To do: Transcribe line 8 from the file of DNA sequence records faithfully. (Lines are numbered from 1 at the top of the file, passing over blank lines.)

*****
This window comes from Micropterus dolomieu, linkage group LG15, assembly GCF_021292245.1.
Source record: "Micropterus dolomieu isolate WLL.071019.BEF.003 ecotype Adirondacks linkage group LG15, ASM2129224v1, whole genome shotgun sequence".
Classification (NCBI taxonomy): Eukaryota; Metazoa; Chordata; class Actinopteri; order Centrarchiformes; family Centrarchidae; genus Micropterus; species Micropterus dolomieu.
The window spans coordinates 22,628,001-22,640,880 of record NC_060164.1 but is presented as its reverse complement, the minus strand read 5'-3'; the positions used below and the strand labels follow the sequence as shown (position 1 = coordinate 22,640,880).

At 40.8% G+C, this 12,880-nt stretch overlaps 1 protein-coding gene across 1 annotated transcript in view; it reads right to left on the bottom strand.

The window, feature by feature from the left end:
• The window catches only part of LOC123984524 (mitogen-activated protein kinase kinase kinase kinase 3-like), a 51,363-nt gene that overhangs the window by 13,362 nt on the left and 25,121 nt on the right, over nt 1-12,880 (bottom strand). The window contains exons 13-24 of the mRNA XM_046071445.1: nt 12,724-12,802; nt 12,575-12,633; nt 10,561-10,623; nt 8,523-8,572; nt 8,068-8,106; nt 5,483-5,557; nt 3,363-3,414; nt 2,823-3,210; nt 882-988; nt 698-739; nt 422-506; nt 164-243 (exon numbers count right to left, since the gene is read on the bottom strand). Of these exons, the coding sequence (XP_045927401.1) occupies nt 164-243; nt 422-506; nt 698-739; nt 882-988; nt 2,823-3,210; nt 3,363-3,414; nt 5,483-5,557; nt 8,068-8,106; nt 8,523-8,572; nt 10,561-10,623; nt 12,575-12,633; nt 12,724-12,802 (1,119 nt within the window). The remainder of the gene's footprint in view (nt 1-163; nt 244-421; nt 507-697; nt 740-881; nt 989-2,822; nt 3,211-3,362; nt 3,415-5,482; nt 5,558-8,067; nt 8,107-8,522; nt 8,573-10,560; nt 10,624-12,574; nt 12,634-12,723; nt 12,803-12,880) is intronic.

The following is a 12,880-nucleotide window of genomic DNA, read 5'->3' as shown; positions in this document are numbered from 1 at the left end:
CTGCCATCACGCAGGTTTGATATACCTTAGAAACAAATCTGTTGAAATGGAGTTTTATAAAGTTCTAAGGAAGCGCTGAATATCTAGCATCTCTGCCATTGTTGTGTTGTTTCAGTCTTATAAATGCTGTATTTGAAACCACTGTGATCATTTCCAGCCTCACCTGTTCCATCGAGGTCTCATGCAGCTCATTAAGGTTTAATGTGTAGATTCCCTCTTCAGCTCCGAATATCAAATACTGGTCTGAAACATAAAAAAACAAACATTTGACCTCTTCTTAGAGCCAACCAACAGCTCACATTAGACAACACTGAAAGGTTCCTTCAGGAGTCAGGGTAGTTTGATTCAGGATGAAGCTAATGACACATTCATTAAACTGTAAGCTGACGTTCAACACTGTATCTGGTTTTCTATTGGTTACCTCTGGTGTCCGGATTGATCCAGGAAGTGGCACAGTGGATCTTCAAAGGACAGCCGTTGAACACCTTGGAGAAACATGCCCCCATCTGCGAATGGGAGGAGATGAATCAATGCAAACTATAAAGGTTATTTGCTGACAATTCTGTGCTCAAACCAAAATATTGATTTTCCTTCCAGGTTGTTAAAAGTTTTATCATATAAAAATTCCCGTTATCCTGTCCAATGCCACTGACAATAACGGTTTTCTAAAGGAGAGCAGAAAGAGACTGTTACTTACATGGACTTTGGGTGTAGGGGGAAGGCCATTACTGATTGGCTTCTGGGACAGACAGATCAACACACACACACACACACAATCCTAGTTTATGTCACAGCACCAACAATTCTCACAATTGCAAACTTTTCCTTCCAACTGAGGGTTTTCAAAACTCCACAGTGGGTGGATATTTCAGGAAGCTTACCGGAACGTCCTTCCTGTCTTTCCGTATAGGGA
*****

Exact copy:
The following is a 12,880-nucleotide window of genomic DNA, read 5'->3' as shown; positions in this document are numbered from 1 at the left end: